The Commerce Department reported today that the economy grew by 3.5 percent in the third quarter of this year. This confirms, I think, that the recession is over. It was quite a severe one, but not significantly more so than the one we had in 1982.
Employment, as everyone knows, is a lagging indicator, so it’s unlikely we’ll see much improvement on this front for a while. How long that “while” turns out to be is the crucial question for those attempting to handicap the 2010 elections which will occur almost exactly a year from now.
We may well see some meaningful improvement in the employment numbers months before election day 2010. However, in speculating about how much improvement to expect, and how soon, it’s important to keep in mind that the 3.5 percent expansion reported by the Commerce Department was driven in part by the “cash for clunkers” program. Not only has that program expired, but some of the spending it induced may have come at the expense of spending that otherwise would have occurred in subsequent quarters.
On the other hand, there is still stimulus money to be spent and, most likely, still impact on employment yet to be experienced as the result of money already spent. Although the head of the Council of Economic Advisers has said the stimulus bill has likely done all it can on the jobs front, I read this more as spin designed to promote an argument that we need further stimulus legislation than as good faith economic analysis.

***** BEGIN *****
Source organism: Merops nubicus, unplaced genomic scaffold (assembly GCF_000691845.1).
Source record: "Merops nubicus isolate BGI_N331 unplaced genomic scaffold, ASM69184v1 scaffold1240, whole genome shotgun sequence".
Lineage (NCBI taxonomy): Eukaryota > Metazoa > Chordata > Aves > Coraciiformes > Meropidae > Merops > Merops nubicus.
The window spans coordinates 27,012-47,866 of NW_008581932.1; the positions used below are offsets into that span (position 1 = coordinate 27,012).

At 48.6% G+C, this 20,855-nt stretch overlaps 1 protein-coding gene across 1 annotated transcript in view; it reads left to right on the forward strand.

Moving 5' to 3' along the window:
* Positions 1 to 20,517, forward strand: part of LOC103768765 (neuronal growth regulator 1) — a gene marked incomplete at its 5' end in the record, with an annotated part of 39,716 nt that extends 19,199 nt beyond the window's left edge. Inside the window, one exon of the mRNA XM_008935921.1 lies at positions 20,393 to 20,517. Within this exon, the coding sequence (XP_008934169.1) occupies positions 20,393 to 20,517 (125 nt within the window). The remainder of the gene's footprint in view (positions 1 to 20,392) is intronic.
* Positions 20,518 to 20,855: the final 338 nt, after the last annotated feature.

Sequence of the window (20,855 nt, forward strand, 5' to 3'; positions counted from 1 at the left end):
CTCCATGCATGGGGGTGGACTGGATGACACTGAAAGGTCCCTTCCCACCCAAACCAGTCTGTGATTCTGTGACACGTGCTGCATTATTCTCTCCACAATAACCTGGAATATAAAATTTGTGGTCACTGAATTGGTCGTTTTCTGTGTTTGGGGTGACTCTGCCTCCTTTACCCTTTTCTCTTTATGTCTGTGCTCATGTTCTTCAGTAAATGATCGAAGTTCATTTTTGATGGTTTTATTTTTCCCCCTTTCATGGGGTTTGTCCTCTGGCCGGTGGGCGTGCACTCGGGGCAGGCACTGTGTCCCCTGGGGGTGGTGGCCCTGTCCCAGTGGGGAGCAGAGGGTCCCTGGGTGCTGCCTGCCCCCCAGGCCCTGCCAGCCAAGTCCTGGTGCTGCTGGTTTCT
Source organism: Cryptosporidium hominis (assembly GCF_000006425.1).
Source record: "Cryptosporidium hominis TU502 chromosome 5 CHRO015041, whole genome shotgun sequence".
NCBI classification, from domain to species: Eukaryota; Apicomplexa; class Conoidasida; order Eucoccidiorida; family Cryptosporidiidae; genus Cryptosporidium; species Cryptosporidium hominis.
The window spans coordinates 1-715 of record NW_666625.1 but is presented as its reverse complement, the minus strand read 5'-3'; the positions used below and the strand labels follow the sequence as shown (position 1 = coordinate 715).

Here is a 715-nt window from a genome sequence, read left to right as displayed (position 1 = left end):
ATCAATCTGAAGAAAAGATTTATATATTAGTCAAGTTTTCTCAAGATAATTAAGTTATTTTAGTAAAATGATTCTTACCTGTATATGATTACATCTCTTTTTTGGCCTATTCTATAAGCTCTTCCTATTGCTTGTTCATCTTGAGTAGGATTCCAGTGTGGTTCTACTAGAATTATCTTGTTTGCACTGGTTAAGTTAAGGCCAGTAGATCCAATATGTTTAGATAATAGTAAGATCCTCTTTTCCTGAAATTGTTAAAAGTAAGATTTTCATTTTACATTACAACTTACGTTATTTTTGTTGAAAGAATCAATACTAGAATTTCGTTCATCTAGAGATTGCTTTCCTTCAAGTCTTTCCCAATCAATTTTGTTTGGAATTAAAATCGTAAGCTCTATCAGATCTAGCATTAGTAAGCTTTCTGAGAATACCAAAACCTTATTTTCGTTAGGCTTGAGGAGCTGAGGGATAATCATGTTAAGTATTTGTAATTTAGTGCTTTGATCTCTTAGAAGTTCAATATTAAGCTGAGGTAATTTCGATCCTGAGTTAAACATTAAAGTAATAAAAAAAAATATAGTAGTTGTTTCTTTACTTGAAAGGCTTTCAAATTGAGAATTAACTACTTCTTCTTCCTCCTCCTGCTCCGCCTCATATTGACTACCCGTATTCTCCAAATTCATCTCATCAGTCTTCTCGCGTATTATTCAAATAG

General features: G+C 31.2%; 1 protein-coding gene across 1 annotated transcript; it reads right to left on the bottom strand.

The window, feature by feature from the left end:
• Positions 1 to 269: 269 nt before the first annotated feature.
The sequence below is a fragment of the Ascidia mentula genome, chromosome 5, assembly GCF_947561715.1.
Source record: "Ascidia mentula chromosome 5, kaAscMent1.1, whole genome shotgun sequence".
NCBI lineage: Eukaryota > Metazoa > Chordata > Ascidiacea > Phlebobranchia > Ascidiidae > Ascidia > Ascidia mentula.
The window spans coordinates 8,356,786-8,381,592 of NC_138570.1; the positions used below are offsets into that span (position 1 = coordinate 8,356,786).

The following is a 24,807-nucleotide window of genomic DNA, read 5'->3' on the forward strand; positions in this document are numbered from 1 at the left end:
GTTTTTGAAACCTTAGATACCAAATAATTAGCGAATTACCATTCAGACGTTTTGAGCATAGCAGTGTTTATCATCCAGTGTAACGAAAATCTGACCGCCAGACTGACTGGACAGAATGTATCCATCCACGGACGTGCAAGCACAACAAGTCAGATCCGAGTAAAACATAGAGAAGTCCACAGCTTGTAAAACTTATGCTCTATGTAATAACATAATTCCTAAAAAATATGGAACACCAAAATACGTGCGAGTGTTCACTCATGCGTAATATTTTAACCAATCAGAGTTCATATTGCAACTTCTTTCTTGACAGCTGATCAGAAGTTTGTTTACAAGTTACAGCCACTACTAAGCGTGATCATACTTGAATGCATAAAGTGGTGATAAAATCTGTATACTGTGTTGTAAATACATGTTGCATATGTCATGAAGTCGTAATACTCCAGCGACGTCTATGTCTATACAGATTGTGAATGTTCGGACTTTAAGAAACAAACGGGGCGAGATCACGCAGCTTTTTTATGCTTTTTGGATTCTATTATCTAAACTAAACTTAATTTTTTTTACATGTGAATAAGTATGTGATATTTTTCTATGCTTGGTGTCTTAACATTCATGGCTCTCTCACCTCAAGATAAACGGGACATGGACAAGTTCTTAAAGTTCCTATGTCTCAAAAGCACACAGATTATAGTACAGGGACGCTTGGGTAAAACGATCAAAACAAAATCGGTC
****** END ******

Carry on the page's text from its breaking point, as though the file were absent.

Finally, we should be mindful of John Steele Gordon’s point that employment has become more and more of a lagging indicator during the past two decades. The reason, according to Gordon, is the advent of technology that boosts worker productivity. This technology has two related effects on the employment situtation coming out of a recession. First, firms tend to invest more heavily in technology and less than before in new workers. Second, technology makes workers more productive, thus reducing the need for new hiring in the first place.
Gordon notes, for example, that following the 2000-2001 recession (a relatively mild one) the employment numbers didn’t turn around until 2003, after the Bush tax cuts were enacted. In that case, though, the economy had to deal with the jolt of 9/11.
Gordon believes that if the Democrats allow the Bush tax cuts to expire at the end of 2010, the recovery could remain “jobless” thereafter. Under almost any plausible 2010 electoral scenario, Obama can expect a very difficult time if the recovery is still “jobless” by then.
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